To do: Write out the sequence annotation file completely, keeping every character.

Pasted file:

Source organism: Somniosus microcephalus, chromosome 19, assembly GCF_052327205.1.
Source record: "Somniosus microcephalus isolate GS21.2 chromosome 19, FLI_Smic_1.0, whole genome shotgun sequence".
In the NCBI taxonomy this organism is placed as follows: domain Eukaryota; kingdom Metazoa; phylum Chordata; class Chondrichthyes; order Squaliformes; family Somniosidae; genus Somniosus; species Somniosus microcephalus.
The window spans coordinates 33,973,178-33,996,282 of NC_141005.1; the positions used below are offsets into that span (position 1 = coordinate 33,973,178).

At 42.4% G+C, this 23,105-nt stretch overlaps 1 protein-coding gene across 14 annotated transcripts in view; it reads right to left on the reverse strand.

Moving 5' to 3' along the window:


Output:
Source organism: Somniosus microcephalus, chromosome 19, assembly GCF_052327205.1.
Source record: "Somniosus microcephalus isolate GS21.2 chromosome 19, FLI_Smic_1.0, whole genome shotgun sequence".
In the NCBI taxonomy this organism is placed as follows: domain Eukaryota; kingdom Metazoa; phylum Chordata; class Chondrichthyes; order Squaliformes; family Somniosidae; genus Somniosus; species Somniosus microcephalus.
The window spans coordinates 33,973,178-33,996,282 of NC_141005.1; the positions used below are offsets into that span (position 1 = coordinate 33,973,178).

At 42.4% G+C, this 23,105-nt stretch overlaps 1 protein-coding gene across 14 annotated transcripts in view; it reads right to left on the reverse strand.

Moving 5' to 3' along the window: